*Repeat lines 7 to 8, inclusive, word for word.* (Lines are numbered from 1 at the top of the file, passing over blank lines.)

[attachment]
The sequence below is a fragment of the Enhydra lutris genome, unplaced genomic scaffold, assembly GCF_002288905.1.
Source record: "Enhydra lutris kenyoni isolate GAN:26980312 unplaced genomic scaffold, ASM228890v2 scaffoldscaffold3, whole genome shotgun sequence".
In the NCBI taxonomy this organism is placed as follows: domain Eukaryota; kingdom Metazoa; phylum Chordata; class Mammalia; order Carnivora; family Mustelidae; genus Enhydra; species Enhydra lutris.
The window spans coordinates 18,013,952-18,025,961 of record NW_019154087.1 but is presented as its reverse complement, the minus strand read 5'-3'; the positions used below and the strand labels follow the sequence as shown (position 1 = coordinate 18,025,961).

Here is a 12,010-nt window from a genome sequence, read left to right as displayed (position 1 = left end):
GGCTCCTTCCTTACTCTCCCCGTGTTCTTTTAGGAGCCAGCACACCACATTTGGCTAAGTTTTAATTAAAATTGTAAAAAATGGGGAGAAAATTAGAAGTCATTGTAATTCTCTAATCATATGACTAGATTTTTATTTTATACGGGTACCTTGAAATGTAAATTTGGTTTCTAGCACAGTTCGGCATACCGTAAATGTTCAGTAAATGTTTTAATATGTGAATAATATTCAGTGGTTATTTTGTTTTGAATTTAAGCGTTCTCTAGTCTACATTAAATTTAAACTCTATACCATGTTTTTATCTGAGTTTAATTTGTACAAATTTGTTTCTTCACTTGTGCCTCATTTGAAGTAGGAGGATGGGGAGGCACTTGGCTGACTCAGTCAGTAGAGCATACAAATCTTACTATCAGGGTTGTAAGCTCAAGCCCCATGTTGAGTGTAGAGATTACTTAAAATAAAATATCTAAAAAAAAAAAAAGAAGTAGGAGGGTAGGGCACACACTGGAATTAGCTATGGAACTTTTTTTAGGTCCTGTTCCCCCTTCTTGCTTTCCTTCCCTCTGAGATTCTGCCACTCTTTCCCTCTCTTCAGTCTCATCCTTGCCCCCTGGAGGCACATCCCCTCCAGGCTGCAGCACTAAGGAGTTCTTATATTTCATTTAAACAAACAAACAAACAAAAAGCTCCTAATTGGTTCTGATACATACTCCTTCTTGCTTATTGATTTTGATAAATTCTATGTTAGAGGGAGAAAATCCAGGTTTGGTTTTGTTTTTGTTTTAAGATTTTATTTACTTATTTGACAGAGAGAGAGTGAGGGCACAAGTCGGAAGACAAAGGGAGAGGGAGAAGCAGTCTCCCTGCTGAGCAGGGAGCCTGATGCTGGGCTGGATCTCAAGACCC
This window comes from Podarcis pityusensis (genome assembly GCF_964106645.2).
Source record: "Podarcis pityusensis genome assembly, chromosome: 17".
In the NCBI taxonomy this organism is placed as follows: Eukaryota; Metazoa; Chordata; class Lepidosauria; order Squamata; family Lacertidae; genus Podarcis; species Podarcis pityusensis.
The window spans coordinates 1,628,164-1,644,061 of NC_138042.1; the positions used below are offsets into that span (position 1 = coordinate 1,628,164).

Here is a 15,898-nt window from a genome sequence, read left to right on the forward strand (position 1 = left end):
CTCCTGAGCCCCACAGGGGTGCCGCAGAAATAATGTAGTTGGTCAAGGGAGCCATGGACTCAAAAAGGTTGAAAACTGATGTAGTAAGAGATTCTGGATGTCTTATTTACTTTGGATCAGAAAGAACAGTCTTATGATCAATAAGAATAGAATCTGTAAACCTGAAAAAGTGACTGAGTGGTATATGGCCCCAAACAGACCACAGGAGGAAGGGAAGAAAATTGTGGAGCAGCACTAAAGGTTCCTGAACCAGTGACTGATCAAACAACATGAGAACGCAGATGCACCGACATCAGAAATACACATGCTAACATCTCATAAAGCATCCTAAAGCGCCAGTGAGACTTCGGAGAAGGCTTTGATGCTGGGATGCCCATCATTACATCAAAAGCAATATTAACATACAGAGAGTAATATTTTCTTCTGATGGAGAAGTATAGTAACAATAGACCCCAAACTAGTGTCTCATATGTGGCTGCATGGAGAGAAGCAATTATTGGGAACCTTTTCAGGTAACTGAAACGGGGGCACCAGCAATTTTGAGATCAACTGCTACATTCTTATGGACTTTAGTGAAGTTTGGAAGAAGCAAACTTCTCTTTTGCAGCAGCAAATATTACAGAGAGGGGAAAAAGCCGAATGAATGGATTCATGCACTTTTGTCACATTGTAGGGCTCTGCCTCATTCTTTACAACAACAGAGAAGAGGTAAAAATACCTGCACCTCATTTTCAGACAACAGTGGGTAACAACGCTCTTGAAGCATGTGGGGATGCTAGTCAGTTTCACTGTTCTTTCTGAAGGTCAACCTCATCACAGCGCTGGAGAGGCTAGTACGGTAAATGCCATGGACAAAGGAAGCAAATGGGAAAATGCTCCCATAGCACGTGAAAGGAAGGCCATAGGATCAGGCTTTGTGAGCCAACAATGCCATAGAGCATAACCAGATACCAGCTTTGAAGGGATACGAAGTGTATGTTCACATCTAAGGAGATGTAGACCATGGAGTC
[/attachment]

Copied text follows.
This window comes from Podarcis pityusensis (genome assembly GCF_964106645.2).
Source record: "Podarcis pityusensis genome assembly, chromosome: 17".